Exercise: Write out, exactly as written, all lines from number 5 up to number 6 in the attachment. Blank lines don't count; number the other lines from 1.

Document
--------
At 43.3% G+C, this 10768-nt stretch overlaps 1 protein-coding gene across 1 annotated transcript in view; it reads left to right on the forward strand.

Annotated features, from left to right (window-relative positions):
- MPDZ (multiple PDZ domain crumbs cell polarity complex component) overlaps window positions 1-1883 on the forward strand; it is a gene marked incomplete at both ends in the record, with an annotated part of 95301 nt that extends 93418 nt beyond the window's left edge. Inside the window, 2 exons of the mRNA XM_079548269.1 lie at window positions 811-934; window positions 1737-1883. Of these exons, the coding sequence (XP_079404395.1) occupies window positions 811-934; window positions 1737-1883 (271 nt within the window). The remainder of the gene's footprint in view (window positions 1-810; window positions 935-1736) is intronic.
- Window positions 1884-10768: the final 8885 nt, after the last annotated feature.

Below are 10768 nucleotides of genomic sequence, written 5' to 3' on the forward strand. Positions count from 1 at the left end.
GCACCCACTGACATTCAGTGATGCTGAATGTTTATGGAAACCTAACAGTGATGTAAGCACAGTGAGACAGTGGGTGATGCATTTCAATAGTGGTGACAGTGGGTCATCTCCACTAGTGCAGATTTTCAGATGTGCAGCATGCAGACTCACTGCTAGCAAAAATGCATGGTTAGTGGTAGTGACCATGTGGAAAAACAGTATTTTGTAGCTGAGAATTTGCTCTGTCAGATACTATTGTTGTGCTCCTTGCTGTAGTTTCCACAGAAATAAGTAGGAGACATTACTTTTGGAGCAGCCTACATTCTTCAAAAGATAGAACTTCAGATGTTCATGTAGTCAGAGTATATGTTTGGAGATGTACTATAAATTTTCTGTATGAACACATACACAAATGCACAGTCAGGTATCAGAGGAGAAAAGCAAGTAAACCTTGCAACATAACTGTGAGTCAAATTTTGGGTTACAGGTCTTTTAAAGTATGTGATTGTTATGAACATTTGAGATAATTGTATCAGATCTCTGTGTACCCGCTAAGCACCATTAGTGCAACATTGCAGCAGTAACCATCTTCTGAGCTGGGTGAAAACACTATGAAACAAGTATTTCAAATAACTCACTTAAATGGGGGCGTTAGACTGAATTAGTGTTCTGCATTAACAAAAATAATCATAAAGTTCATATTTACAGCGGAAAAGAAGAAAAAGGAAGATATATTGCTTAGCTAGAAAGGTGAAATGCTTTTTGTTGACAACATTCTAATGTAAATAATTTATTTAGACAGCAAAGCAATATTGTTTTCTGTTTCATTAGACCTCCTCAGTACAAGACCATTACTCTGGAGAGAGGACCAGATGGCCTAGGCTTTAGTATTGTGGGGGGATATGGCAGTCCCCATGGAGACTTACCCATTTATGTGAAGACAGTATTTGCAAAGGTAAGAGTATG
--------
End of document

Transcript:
Below are 10768 nucleotides of genomic sequence, written 5' to 3' on the forward strand. Positions count from 1 at the left end.
GCACCCACTGACATTCAGTGATGCTGAATGTTTATGGAAACCTAACAGTGATGTAAGCACAGTGAGACAGTGGGTGATGCATTTCAATAGTGGTGACAGTGGGTCATCTCCACTAGTGCAGATTTTCAGATGTGCAGCATGCAGACTCACTGCTAGCAAAAATGCATGGTTAGTGGTAGTGACCATGTGGAAAAACAGTATTTTGTAGCTGAGAATTTGCTCTGTCAGATACTATTGTTGTGCTCCTTGCTGTAGTTTCCACAGAAATAAGTAGGAGACATTACTTTTGGAGCAGCCTACATTCTTCAAAAGATAGAACTTCAGATGTTCATGTAGTCAGAGTATATGTTTGGAGATGTACTATAAATTTTCTGTATGAACACATACACAAATGCACAGTCAGGTATCAGAGGAGAAAAGCAAGTAAACCTTGCAACATAACTGTGAGTCAAATTTTGGGTTACAGGTCTTTTAAAGTATGTGATTGTTATGAACATTTGAGATAATTGTATCAGATCTCTGTGTACCCGCTAAGCACCATTAGTGCAACATTGCAGCAGTAACCATCTTCTGAGCTGGGTGAAAACACTATGAAACAAGTATTTCAAATAACTCACTTAAATGGGGGCGTTAGACTGAATTAGTGTTCTGCATTAACAAAAATAATCATAAAGTTCATATTTACAGCGGAAAAGAAGAAAAAGGAAGATATATTGCTTAGCTAGAAAGGTGAAATGCTTTTTGTTGACAACATTCTAATGTAAATAATTTATTTAGACAGCAAAGCAATATTGTTTTCTGTTTCATTAGACCTCCTCAGTACAAGACCATTACTCTGGAGAGAGGACCAGATGGCCTAGGCTTTAGTATTGTGGGGGGATATGGCAGTCCCCATGGAGACTTACCCATTTATGTGAAGACAGTATTTGCAAAGGTAAGAGTATG